It is not hard to tell a person who was born and bred in and around Arusha. Most of them have colored teeth and many children in some areas suffer from rickets.
The cause of such shortcomings is the local water sources reported to have high concentrations of fluoride, a chemical believed to corrode teeth, coat their enamel with brown film and soften bones, leading to bow-legged children and adults.
In addressing the problem, the Arusha Urban Water Supply Authority has teamed up with experts at the University of Dar-Es-salaam in conducting extensive and research studies on the fluoride content found in local water sources here and how the situation can be rectified.
The AUWSA Managing Director, Engineer Ruth Koya said, the local area has potential water resources but much of that has very high fluoride, content thus making it difficult for the water authority to explore new sources. Water is increasingly becoming scarce in Arusha.
Current figures from Pangani Water Basin authority indicate that, the fluoride concentration in Arusha water is 4 milligrams per liter which is high.
Ingestion of too much fluoride, according to experts, causes dental fluorosis, a condition characterized by the failure of tooth enamel to crystallize properly in permanent teeth, causing chalky, opaque blotching of teeth to severe, rust-colored stains, surface pitting and tooth brittleness in additional to malleable bones.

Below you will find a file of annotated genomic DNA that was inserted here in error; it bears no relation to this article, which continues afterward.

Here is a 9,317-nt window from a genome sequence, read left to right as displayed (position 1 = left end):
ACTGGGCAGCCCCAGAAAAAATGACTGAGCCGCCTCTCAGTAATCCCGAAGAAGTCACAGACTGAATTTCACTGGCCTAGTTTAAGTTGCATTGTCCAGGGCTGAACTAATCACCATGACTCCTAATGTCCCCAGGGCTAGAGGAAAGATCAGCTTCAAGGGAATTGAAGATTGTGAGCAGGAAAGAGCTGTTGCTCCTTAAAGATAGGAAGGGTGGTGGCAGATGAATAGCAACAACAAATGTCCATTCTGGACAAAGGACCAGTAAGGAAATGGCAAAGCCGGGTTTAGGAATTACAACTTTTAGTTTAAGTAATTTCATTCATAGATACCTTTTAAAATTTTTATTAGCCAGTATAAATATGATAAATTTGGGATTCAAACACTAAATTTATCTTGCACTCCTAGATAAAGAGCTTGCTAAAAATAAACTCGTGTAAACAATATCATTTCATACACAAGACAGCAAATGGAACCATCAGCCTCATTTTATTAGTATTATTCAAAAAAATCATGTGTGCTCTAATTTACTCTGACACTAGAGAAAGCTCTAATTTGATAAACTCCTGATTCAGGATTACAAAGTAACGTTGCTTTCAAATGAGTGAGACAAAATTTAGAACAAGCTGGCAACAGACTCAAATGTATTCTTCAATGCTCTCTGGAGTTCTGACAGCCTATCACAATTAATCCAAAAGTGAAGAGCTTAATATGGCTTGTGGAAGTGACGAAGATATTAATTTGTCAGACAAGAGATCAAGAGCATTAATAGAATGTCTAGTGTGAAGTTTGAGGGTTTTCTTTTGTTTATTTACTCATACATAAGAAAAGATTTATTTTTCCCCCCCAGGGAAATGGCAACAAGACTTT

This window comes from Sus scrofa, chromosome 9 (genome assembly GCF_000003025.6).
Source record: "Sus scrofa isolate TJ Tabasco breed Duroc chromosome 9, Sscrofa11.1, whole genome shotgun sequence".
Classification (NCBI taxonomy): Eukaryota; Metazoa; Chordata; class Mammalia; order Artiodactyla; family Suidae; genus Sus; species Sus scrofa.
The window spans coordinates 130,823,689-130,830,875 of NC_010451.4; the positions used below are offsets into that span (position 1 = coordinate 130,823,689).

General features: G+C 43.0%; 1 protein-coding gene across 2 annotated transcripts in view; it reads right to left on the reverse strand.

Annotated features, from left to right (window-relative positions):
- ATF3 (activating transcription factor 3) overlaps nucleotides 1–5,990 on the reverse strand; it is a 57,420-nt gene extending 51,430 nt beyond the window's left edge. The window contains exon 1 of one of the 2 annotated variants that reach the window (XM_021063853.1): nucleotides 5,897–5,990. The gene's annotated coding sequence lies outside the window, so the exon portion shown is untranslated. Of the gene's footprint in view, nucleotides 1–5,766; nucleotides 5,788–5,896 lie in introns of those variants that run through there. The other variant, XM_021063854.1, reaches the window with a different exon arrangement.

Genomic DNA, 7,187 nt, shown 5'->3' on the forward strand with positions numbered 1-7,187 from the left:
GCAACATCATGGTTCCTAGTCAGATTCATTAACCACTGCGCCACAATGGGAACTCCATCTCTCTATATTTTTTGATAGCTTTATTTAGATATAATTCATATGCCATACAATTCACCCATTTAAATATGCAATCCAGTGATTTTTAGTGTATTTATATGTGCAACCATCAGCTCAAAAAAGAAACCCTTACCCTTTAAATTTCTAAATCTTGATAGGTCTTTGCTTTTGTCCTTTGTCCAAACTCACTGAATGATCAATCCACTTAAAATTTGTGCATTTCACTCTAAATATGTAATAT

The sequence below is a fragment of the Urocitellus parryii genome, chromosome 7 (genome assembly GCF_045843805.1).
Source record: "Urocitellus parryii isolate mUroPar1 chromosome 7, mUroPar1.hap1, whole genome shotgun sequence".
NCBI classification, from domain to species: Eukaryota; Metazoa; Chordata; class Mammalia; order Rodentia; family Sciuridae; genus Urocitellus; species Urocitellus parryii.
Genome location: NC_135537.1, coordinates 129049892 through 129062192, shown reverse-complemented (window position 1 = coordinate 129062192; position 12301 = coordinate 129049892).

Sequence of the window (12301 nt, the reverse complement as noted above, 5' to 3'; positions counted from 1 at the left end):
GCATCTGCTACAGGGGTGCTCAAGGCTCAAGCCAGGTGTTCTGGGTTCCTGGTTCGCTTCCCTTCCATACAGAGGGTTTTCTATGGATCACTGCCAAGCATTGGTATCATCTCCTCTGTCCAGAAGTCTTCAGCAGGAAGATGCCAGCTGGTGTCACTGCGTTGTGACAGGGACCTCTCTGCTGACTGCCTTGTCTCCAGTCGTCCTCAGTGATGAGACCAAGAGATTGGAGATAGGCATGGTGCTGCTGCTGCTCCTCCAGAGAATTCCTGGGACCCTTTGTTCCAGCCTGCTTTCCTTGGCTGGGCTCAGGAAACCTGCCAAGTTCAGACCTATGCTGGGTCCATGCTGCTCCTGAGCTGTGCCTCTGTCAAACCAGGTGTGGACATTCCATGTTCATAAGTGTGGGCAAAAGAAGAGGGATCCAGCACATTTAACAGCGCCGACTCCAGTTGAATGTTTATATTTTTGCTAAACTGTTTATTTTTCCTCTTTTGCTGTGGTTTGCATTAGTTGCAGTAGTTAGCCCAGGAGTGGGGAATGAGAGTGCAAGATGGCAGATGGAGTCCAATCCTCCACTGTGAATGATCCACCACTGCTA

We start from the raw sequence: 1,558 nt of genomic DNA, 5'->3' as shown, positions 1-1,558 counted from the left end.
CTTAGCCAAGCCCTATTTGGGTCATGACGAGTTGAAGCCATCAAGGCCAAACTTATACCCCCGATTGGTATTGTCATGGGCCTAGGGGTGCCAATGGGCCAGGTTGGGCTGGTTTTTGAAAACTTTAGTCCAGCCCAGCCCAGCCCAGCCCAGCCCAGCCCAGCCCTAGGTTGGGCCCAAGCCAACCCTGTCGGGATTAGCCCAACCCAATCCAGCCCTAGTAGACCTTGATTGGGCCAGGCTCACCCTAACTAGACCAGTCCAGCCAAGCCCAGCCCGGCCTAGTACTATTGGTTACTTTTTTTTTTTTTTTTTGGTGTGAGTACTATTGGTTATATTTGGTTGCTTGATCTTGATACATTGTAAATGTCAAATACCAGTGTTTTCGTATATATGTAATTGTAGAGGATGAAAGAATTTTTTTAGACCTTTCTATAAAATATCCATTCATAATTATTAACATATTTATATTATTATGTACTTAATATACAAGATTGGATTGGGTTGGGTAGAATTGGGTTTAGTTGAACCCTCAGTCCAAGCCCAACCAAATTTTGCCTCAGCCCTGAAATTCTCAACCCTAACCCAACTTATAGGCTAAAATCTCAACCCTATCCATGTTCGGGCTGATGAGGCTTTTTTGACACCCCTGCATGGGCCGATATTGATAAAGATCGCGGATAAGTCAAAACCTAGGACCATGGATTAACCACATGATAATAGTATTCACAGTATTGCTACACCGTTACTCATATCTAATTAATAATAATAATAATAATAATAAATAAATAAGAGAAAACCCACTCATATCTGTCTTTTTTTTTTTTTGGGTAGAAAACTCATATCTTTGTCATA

AUWSA has already floated tenders for the purchase of fluoride removing, water treating plants and according to its Director, one such machine capable of purifying a reasonable amount of water per day costs an astounding 600 million/-.
When the Arusha Municipality became a City, the AUWSA water supplying coverage service increased from the earlier 93 square kilometers to the current 210 Kilometers square.
“And that is an increase of about 124 percent,” said the AUWSA Director explaining that the daily water requirement for Arusha City has also doubled from the previous 53,000 cubic liters per day to an overwhelming 93,270 cubic liters.
The Arusha Urban Water Supply Authority fills its water reserves from a total of 16 wells and natural springs, some as old as 50 years and many of which are now drying up.
The daily water production in the urban precinct averages at 45,000 cubic liters but with the ongoing dry spell, the water production level has fallen to a measly 32,000 cubic liters per day, and dropping.
The Authority is now working to identify new water sources including reviving a total of nine old wells that were dug in 1980 but have never been used since then.
AUWSA will also be tapping water from the fresh-water Lake Duluti located in Tengeru area of Meru District once the negotiations with Pangani water basin which manages the resources, have been concluded.
The authority is also researching the area lying between Magereza section of Kisongo to Ngaramtoni where it is believed that the water table is rich and ready to be tapped.
AUWSA’s town water network is serving 32,000 customers, including residential, commercial and industrial premises; the authority also runs 46 public (community-based) water kiosks as well as 102 standpipes.
It is a limited coverage taking into consideration that the fast growing Arusha City currently has a population of 507,000 and the urban center is experiencing a major boom in real estate development, new industries, local and international organizations and higher institutes of learning.
A study around the town has revealed that, the current water shortage is badly affecting the residents of Sombetini Ward, FFU area, Kwa-Mrombo, Sokon-One and Njiro.